In his long-awaited Nobel lecture, Bob Dylan reflects on the possible links between his lyrics and literature and mentions artists and books that have inspired his songwriting.
The lecture, which can take any form, including a speech, letter or song, is the only requirement to receive the eight million kronor (819,000 euros, $923,000) that comes with the Nobel prize in literature.
– Buddy Holly –
“If I was to go back to the dawning of it all, I guess I’d have to start with Buddy Holly,” Bob Dylan said in his speech to the Swedish Academy.
“From the moment I first heard him, I felt akin. I felt related, like he was an older brother. I even thought I resembled him,” he added.
“And he sang great – sang in more than a few voices. He was the archetype. Everything I wasn’t and wanted to be.”
– Classic books –
“Don Quixote, Ivanhoe, Robinson Crusoe, Gulliver’s Travels, Tale of Two Cities, all the rest – typical grammar school reading that gave you a way of looking at life, an understanding of human nature, and a standard to measure things by.”
“And the themes from those books worked their way into many of my songs, either knowingly or unintentionally. I wanted to write songs unlike anything anybody ever heard, and these themes were fundamental.”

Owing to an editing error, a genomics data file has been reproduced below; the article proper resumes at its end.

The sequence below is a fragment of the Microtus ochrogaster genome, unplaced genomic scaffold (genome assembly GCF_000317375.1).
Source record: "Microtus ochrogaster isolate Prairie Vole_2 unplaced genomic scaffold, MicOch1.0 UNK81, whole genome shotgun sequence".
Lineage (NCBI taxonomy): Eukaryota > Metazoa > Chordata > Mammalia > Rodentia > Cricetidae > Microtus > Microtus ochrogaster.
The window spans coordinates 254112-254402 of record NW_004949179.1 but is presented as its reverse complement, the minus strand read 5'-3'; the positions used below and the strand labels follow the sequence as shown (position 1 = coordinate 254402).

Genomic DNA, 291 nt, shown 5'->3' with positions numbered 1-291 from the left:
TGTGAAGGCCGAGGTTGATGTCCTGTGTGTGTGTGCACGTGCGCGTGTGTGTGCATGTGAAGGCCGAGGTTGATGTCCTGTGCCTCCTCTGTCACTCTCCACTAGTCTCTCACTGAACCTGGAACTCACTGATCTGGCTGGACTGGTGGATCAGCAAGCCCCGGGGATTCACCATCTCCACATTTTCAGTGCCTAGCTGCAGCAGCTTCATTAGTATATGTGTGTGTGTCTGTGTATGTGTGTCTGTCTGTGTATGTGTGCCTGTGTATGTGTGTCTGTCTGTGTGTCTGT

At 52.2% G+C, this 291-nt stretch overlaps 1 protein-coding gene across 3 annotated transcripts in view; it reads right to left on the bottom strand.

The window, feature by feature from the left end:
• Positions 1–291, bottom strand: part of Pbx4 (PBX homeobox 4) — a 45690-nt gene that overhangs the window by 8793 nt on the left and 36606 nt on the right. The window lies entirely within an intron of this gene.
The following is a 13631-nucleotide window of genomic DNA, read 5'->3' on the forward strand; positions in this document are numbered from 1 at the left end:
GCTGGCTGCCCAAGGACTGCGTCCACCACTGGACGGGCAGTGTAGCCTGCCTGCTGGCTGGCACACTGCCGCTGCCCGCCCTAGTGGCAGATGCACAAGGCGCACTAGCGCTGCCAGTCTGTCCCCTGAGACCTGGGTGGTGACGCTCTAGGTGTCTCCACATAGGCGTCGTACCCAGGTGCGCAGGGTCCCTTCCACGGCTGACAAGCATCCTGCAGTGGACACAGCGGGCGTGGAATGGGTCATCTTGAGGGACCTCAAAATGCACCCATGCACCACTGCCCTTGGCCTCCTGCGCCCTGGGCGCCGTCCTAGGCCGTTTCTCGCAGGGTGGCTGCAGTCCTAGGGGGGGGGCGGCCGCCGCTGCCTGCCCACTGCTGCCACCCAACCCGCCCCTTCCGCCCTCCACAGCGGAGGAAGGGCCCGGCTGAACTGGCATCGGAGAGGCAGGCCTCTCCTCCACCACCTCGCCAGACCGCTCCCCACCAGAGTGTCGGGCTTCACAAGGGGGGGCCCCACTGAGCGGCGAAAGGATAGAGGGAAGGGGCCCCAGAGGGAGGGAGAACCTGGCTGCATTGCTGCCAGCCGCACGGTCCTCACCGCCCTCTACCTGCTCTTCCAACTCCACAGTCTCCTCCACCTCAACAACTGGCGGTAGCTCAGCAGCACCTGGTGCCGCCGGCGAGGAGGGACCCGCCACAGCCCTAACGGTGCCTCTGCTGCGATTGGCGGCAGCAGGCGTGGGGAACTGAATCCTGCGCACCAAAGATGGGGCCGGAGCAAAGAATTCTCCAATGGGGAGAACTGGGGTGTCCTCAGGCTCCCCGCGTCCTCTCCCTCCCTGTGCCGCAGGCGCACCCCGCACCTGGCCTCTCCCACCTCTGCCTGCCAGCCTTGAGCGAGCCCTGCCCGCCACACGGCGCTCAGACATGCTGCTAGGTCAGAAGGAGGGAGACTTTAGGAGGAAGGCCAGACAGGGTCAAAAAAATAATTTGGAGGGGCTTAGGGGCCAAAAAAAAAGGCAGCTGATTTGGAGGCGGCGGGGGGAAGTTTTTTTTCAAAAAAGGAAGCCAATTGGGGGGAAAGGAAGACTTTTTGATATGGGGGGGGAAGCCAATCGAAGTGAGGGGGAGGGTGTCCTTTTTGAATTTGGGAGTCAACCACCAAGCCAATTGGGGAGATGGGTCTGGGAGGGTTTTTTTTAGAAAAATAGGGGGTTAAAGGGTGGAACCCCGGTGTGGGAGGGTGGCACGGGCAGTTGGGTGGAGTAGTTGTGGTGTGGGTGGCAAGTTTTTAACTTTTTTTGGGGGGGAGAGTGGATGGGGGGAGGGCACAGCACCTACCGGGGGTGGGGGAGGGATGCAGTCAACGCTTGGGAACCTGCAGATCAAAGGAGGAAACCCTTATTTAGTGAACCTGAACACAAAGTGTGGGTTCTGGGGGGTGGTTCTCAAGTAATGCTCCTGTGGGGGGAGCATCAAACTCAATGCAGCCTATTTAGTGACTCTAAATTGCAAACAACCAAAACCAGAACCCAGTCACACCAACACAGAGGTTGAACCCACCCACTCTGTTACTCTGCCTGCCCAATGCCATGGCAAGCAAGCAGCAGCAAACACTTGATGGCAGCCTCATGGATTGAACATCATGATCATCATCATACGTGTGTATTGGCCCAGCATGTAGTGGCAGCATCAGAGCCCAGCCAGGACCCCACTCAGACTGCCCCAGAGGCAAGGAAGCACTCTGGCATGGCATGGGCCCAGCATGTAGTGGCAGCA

– Moby Dick –
“This book tells how different men react in different ways to the same experience.”
“We see only the surface of things. We can interpret what lies below any way we see fit.”
“History of the whale, phrenology, classical philosophy, pseudo-scientific theories, justification for discrimination – everything thrown in and none of it hardly rational.”
– All Quiet on the Western Front –
“You’re stuck in a nightmare. Sucked up into a mysterious whirlpool of death and pain. You’re defending yourself from elimination. You’re being wiped off the face of the map.”
“I put this book down and closed it up. I never wanted to read another war novel again, and I never did.”
– The Odyssey –
“The Odyssey is a strange, adventurous tale of a grown man trying to get home after fighting in a war.”
“He’s trying to get back home, but he’s tossed and turned by the winds. Restless winds, chilly winds, unfriendly winds. He travels far, and then he gets blown back.”
“You too have had drugs dropped into your wine. You too have shared a bed with the wrong woman.”